Has the United States federal government averted a fiscal cliff with Tuesday night’s deal or has it plunged Americans further off a deeper cliff and into an economic collapse?
For the time being, the U.S. government has averted the fiscal cliff of 2013. President Barack Obama and Congressional leaders reached an agreement to new legislation that will see much bigger tax payments by the wealthiest of Americans, while the vast majority will be completely unaffected by any tax increases.
Individuals earning more than $1 million will pay an additional $122,560 in federal taxes. Those making between $500,000 and $1 million will be taxed an extra $7,000. Less than one percent of the U.S. will see a hike in taxes. Most wage earners will notice a two percent increase in the payroll tax that will go towards Social Security.
Furthermore, the bill also extends long-term unemployment benefits for two million Americans that were scheduled to expire, while also avoiding a scheduled cut in pay for Medicare doctors.
Other provisions were agreed to in the budget deal:
- Many tax credits were kept in check for 25 million families and students, including Earned Income Tax Credit, Child Tax Credit and American Opportunity Tax Credit
- Extension of renewable energy incentives, R&E tax credit and other business incentives
- No cuts to the Obamacare or beneficiaries
- Extension of the farm bill through the end of the fiscal year
- Sequester will be replaced for two months in 2013
“At this make or break moment for the middle class, the President achieved a bipartisan solution that keeps income taxes low for the middle class and grows the economy,” the White House said in a ‘fact sheet’ statement Tuesday. “For the first time in 20 years, Congress will have acted on a bipartisan basis to vote for significant new revenue. This means millionaires and billionaires will pay their fair share to reduce the deficit through a combination of permanent tax rate increases and reduced tax benefits.”
The Congressional Budget Office (CBO) stated that the fiscal cliff agreement will see a projected total of $620 billion in increased revenue, while only $15 billion in spending will be cut. That’s a ratio of 41:1 – a lot higher than the 1:3 and 1:2 ratio of the presidencies of Ronald Reagan and George H.W. Bush.
The bill will now head to President Obama’s desk where he is expected to sign it.
Although the president has vowed to cut the budget deficit in half over the course of his term, a report by the CBO suggested that the deal reached between the Republican leadership and the White House will add more than $4 trillion to the deficits over the next 10 years. Throughout the next decade, Tuesday’s arrangement will see revenues reduced by $3.64 trillion and a jump in spending by $332 billion.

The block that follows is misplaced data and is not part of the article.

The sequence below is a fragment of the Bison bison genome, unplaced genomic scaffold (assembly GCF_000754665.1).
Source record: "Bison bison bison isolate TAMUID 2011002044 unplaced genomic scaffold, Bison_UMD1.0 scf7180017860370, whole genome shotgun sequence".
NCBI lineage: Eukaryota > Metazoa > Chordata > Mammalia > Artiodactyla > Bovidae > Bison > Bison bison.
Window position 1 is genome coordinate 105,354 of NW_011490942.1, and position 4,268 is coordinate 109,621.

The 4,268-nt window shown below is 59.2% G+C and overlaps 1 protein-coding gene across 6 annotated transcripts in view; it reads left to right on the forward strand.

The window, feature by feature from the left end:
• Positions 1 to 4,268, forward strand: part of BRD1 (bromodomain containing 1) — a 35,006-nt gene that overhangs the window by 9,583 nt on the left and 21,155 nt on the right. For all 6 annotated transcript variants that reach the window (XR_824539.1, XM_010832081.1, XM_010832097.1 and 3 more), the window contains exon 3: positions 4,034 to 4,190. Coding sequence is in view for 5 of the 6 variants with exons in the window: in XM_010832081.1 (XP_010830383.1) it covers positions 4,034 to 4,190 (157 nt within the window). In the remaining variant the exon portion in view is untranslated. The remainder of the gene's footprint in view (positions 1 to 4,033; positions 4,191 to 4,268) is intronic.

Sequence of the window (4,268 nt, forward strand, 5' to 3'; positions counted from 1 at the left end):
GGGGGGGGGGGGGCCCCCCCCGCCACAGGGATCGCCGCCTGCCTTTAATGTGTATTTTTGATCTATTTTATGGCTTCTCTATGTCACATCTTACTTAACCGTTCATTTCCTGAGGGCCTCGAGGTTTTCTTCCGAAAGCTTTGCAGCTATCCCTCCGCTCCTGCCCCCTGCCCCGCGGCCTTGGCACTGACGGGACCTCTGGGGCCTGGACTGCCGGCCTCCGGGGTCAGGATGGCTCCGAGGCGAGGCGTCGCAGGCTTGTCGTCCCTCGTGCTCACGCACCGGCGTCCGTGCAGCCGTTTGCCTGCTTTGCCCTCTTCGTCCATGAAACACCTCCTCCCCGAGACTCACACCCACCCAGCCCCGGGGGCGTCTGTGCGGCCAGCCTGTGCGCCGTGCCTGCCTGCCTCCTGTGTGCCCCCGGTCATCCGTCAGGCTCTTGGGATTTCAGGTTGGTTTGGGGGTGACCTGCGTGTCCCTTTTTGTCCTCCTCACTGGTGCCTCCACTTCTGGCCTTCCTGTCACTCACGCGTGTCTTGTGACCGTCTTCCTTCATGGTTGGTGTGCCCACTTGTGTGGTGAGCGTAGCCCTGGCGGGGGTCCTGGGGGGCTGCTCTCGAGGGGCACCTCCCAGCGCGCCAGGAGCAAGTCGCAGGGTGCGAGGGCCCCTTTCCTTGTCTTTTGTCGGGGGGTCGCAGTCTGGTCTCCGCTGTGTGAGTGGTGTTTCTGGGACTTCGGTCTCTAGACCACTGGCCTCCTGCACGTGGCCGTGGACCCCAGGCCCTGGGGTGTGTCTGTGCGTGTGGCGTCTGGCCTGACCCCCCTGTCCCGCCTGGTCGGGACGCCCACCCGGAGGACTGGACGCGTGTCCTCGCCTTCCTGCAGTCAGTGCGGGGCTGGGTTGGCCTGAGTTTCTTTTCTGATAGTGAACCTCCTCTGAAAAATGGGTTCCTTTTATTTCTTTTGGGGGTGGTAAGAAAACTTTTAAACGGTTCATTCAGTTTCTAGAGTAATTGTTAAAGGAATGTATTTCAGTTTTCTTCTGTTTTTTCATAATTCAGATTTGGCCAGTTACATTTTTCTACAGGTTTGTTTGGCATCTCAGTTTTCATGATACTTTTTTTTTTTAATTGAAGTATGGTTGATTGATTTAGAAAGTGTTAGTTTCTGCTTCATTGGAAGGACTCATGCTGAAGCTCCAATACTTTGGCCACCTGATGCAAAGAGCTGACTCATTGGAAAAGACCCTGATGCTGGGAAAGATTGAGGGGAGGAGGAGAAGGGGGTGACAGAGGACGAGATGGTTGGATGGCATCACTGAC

Republican Speaker of the House John Boehner has been harshly criticized over the deal, especially when it comes to the growing budget deficit and a lack of real spending cuts. Many conservatives in the public and private sector have said they are deeply disappointed by the final points.
“This is one of the lowest common denominator deals. I wish I had something nice to say, but not so much,” said Maya MacGuineas, a budget hawk who is also one of the leaders of ‘Fix the Debt’, in an interview with Reuters.
Jim Rogers, financial guru and founder of Rogers Holdings, told NDTV that the deal reached in Washington is rather meaningless because it won’t change anything in Congress, whether it’s the spending or the debt.
“The spending will continue to go up, the debt will continue to go up,” said Rogers.
Meanwhile, retiring Texas Republican Congressman Ron Paul, who did not take part in the final vote, told CNBC this week that the fighting between the GOP and the Democrats isn’t about tax increases or spending cuts, but rather about power.
“We have passed the point of no return where we can actually get our house back in order,” said the three-time presidential candidate. “They pretend they are fighting up there, but they really aren’t. They are arguing over power, spin, who looks good, who looks bad; all trying to preserve the system where they can spend what they want, take care of their friends and print money when they need it.”
After months of fiscal cliff rhetoric and debate, the U.S. now faces a debt limit crisis where the borrowing limit has already hit the ceiling. Although the Treasury Department has started to take action to find $200 billion in savings for a couple of weeks, the president has said that he will not be participating in negotiations to raise the debt ceiling, a measure that he opposed in the Senate.
“While I will negotiate over many things, I will not have another debate with this Congress over whether or not they should pay the bills that they’ve already racked up through the laws that they passed,” President Obama told reporters late Tuesday evening.
The national debt now stands at $16.4 trillion and despite whatever deal that is met, the CBO projects the debt will soar to $20.3 trillion by the end of President Obama’s second term.